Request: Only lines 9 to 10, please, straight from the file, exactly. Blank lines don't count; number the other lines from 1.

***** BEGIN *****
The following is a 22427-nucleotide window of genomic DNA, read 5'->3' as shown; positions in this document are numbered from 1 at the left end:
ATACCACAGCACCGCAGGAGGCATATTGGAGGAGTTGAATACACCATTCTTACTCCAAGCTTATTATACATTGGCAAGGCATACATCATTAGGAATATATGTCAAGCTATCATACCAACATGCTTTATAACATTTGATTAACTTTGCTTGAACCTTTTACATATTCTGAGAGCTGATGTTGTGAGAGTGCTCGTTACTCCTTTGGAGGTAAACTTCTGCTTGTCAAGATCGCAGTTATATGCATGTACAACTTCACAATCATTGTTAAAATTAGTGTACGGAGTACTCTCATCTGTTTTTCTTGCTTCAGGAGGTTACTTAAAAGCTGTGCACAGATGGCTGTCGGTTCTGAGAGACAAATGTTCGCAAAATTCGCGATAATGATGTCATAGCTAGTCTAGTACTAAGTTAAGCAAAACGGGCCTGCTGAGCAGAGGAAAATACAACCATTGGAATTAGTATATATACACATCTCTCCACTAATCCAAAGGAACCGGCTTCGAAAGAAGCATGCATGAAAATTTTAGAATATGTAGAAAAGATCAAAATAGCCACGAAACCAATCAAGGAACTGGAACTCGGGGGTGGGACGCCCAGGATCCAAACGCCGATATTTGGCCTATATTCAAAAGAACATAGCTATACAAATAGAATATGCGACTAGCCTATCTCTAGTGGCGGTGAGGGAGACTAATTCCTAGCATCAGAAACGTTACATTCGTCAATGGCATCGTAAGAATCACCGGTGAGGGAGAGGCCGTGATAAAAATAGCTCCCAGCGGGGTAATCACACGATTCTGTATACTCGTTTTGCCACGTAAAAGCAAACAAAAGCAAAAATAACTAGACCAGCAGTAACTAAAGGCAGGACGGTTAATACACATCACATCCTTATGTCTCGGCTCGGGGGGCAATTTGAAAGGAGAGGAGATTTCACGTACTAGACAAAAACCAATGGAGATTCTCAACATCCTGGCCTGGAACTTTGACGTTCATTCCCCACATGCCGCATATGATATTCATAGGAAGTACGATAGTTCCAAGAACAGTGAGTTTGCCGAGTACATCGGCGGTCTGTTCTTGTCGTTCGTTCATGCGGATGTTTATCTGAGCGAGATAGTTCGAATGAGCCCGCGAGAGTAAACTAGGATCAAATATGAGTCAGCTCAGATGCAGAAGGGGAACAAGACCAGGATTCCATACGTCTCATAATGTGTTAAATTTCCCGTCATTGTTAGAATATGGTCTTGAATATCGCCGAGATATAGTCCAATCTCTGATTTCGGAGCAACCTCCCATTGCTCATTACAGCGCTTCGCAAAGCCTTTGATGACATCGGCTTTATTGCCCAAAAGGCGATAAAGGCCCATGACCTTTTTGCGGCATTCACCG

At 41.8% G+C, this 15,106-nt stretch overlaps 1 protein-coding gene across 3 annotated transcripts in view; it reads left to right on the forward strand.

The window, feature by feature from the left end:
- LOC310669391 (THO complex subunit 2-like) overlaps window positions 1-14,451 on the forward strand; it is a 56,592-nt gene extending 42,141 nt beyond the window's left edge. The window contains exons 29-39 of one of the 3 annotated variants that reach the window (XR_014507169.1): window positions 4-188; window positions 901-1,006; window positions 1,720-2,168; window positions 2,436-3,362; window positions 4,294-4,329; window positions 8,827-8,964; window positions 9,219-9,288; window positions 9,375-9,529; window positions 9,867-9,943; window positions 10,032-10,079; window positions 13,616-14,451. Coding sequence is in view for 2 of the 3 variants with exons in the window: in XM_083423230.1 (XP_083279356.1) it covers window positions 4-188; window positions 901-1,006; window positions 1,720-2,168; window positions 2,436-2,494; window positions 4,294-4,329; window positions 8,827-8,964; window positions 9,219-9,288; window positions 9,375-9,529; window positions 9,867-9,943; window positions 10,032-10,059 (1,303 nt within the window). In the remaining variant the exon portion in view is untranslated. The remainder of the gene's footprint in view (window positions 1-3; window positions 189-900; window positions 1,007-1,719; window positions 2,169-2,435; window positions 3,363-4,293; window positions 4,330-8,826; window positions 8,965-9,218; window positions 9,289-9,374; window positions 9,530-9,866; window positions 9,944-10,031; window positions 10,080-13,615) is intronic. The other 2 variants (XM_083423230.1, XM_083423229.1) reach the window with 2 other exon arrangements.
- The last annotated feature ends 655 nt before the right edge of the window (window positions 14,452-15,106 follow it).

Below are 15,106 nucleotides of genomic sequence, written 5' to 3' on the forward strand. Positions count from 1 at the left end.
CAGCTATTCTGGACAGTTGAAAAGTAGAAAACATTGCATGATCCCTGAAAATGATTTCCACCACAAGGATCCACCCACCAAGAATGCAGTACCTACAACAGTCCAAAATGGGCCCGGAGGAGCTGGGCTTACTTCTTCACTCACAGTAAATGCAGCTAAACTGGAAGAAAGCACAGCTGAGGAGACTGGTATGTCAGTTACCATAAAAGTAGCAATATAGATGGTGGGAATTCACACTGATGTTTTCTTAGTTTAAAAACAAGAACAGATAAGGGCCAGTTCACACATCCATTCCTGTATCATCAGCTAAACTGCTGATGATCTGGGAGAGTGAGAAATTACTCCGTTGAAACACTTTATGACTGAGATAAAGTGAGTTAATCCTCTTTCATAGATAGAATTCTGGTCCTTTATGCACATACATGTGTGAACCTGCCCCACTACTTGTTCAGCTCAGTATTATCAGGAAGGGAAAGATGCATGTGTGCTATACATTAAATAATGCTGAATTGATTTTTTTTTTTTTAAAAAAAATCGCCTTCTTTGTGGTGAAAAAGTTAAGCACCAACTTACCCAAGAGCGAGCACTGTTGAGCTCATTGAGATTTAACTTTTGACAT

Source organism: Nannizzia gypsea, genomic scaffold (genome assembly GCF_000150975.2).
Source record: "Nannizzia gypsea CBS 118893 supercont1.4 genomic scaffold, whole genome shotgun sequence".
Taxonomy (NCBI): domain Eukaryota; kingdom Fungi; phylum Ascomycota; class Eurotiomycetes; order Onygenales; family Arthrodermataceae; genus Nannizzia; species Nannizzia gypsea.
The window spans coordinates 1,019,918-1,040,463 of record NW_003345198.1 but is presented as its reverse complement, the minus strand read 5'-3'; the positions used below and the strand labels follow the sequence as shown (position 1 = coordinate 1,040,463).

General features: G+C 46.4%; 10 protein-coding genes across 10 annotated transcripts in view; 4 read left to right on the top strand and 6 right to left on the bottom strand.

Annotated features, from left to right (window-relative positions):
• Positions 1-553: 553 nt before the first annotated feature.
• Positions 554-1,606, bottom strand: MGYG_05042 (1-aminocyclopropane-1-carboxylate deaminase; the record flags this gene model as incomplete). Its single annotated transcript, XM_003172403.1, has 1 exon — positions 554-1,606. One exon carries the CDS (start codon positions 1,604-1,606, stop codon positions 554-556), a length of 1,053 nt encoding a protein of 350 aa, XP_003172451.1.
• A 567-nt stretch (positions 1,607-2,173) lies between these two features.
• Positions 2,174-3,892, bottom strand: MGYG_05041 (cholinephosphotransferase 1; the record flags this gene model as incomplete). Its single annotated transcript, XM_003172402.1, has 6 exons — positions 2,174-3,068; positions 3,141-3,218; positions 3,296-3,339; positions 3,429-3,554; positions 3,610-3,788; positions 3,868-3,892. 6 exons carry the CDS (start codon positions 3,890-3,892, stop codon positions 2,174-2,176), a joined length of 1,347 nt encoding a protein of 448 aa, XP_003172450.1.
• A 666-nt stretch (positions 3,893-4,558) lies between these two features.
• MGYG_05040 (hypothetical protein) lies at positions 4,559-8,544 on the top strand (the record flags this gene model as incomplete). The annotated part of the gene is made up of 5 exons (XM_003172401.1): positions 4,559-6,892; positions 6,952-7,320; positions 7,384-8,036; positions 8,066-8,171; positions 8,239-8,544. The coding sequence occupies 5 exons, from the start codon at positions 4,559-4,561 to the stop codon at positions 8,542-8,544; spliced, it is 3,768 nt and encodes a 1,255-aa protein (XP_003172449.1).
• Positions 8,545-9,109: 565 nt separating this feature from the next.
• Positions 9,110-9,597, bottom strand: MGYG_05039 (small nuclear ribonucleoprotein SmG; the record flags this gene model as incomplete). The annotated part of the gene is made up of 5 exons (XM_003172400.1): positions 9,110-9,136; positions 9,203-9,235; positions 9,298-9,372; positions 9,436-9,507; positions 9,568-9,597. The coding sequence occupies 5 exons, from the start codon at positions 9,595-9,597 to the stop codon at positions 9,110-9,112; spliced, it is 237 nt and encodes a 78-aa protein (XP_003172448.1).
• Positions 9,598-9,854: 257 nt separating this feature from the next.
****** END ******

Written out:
Source organism: Nannizzia gypsea, genomic scaffold (genome assembly GCF_000150975.2).
Source record: "Nannizzia gypsea CBS 118893 supercont1.4 genomic scaffold, whole genome shotgun sequence".